TALKING FOOTBALL

2015-08-27 06:00

A LOT has been said by experts concerning women empowerment. Personally, having a women state president will not signal any positive development on the part of many poor women in this country.

Our public and private sectors have a fair number of women in top positions. Are they representing many of our poor sisters, aunts, mothers and grandmothers or themselves? Actions speak louder than words.

The sad reality is that those in influential positions tend to think more about self-enrichment. Whether women can represent other women better than men is a debate for another day. Women in sport should feel let down by women leaders in government and the corporate world. It is interesting that even those in powerful Safa positions have done absolutely nothing for women footballers. I doubt if they ever kicked a ball in their lives. Football needs leadership that has played the game.

There are too many people in the game elected for their good English understanding rather than their football experience and passion. The sooner women who have played football take leadership positions, the better for the future of the ladies game.

The employment of a Dutch coach for Banyana Banyana shows that we are out of touch with reality. It is like putting an expensive roof on a house lacking proper foundation. The majority of young girls in South Africa play football under terrible conditions. There are no football facilities, no coaching, lack of proper equipment and non-existent women football structures. Why was male coach, Joseph Mkhonza, kicked out of position if South African women were not yet ready? Why is it a problem for our daughters to be trained and coached by their fathers, uncles or grandfathers? Currently teams playing in the provincial league have serious financial problems. I think calls for a professional league are misguided. It would be like establishing universities while there are no junior schools.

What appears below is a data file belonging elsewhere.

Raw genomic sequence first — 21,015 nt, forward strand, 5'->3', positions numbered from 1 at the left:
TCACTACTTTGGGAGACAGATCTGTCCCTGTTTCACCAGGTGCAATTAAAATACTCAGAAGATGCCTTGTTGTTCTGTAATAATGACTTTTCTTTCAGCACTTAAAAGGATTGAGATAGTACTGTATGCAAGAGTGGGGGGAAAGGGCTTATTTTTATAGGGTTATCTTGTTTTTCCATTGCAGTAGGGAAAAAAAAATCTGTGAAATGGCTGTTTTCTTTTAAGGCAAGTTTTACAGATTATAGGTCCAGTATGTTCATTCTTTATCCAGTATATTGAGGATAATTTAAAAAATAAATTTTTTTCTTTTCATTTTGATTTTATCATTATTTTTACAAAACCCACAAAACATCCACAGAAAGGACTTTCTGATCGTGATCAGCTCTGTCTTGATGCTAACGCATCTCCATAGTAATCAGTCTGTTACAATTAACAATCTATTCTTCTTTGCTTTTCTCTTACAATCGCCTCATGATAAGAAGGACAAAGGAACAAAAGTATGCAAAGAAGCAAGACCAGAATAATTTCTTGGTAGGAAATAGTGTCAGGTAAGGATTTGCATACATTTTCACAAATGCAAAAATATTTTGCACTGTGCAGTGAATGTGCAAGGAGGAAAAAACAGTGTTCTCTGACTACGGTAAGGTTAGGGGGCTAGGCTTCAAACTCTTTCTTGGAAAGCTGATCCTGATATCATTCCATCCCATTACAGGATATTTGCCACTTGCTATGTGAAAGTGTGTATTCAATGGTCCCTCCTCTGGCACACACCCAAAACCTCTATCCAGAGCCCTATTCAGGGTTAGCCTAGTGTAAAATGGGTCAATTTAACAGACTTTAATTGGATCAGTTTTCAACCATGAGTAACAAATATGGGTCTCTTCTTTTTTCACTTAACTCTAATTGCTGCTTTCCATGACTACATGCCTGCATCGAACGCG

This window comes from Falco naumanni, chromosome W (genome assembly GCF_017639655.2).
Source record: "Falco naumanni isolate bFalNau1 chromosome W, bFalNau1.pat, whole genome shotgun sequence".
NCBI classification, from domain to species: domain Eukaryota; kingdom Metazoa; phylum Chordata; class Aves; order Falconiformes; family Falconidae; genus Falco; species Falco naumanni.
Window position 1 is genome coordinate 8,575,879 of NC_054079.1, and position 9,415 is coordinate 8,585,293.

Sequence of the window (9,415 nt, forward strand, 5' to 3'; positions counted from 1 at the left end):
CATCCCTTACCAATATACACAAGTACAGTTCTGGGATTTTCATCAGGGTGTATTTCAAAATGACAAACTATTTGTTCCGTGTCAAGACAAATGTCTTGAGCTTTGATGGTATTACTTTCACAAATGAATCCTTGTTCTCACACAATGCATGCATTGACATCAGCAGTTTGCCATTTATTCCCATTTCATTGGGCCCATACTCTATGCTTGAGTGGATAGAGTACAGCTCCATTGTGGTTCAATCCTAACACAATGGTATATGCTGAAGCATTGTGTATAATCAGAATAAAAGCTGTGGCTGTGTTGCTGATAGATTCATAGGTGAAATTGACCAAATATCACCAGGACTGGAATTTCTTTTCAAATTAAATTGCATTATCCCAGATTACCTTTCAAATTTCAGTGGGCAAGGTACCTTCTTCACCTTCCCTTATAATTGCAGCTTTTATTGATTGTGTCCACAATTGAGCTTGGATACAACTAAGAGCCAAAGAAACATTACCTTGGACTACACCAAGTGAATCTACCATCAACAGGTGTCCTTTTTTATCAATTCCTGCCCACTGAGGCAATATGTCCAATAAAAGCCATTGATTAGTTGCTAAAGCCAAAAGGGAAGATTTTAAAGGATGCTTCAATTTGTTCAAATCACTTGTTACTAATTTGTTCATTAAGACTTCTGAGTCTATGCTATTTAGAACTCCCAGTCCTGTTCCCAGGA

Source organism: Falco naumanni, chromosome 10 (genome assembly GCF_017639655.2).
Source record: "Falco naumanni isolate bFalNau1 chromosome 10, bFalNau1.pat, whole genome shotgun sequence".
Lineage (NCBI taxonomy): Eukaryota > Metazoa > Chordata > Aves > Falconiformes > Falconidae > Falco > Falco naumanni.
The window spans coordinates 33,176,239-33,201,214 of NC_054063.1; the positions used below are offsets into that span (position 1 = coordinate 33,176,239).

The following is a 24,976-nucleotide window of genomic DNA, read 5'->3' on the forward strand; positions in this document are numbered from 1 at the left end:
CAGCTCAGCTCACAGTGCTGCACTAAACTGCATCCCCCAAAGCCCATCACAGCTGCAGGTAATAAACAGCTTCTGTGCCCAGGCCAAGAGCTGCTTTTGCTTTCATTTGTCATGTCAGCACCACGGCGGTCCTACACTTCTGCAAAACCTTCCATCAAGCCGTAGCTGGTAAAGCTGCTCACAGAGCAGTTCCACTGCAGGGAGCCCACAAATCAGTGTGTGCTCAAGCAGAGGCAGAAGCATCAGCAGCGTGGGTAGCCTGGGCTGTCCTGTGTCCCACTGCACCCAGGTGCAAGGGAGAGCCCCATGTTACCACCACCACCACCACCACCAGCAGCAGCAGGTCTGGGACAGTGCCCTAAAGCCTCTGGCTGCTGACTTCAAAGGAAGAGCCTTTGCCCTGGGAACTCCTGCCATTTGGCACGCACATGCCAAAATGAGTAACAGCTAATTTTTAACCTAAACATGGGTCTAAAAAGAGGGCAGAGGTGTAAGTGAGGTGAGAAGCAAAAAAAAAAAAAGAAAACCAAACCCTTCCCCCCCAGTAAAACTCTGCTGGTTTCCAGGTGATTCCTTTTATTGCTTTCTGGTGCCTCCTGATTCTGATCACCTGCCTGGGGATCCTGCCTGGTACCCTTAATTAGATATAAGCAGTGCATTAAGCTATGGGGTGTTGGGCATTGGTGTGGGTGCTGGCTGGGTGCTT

A number of teams have closed shop in the past few years because of challenges like transport, training facilities and facilities for competitions. There are major challenges for football in general.

Imbali, one of the biggest townships in KwaZulu-Natal, does not have a football club. Stage one alone used to have more than seven clubs. Interestingly, these clubs had about five teams each.

Zipho illustrated it brilliantly in his last article how apartheid influence has destroyed our minds. We call for more black players in the rugby national team while facilities of football are in disrepair. I still have to see a school from our townships and rural areas playing in a schools’ rugby league.

It is only the sons of the black elite who play rugby in formerly white schools. The issue of the language in South Africa serves as a powerful tool for the elite. The power rests in the hands of those who are articulate in English, hence the cries about rugby instead of women’s football.

It does not help to have English-speaking ladies in Parliament and boardrooms while girls struggle under terrible sporting conditions. The apartheid fathers made sure that Afrikaans girls played netball under healthy conditions. What have we done to improve playing conditions for a black girl child? Who are those powerful ladies representing if black girls in sports continue to suffer?

We cannot talk football development if girls are excluded in the programmes. It is about time that power is returned to the grass-roots people - they need to speak for themselves instead of being represented by those who have no idea about their challenges. Unzima lo mthwalo

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